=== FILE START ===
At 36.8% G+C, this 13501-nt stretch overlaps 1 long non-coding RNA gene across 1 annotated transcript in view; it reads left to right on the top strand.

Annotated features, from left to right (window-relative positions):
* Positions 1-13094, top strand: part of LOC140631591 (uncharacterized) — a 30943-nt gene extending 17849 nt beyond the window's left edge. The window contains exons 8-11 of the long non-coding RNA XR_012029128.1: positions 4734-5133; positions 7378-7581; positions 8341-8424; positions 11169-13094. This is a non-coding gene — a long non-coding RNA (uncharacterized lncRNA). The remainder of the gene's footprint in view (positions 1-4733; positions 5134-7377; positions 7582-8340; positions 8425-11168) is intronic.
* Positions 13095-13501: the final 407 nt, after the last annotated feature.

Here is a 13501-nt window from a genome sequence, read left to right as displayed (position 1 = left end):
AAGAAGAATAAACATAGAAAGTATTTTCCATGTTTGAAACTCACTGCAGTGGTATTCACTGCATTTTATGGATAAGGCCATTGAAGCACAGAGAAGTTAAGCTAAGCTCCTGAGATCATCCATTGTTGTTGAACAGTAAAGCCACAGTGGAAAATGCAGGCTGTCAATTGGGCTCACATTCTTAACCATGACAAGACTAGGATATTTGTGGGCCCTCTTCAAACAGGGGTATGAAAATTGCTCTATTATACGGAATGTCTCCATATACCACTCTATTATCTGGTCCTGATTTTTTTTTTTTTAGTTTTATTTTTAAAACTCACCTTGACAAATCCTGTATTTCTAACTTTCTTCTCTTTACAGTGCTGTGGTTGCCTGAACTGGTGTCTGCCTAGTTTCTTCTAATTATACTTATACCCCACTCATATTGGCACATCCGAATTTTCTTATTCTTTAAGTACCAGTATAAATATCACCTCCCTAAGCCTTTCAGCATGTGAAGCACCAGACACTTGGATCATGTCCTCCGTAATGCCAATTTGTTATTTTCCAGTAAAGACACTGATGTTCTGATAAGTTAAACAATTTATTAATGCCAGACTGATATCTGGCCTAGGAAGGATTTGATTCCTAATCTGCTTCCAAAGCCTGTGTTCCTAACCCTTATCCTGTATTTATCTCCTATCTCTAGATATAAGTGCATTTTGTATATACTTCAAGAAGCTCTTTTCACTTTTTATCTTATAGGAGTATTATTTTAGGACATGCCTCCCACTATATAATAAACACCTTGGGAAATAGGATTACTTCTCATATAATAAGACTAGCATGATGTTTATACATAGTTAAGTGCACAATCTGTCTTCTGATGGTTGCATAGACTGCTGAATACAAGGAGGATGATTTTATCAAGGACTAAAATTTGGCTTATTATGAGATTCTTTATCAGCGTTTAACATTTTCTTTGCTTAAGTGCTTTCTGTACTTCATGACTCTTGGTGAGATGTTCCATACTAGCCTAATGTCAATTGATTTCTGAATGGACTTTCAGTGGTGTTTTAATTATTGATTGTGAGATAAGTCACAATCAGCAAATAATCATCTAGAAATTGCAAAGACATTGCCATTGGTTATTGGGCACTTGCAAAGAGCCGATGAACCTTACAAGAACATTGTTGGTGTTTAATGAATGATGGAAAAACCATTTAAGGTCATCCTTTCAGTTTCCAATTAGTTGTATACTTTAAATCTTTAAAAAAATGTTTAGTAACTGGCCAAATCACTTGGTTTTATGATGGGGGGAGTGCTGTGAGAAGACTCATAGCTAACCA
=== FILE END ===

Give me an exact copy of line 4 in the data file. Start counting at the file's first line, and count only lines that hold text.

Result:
* Positions 13095-13501: the final 407 nt, after the last annotated feature.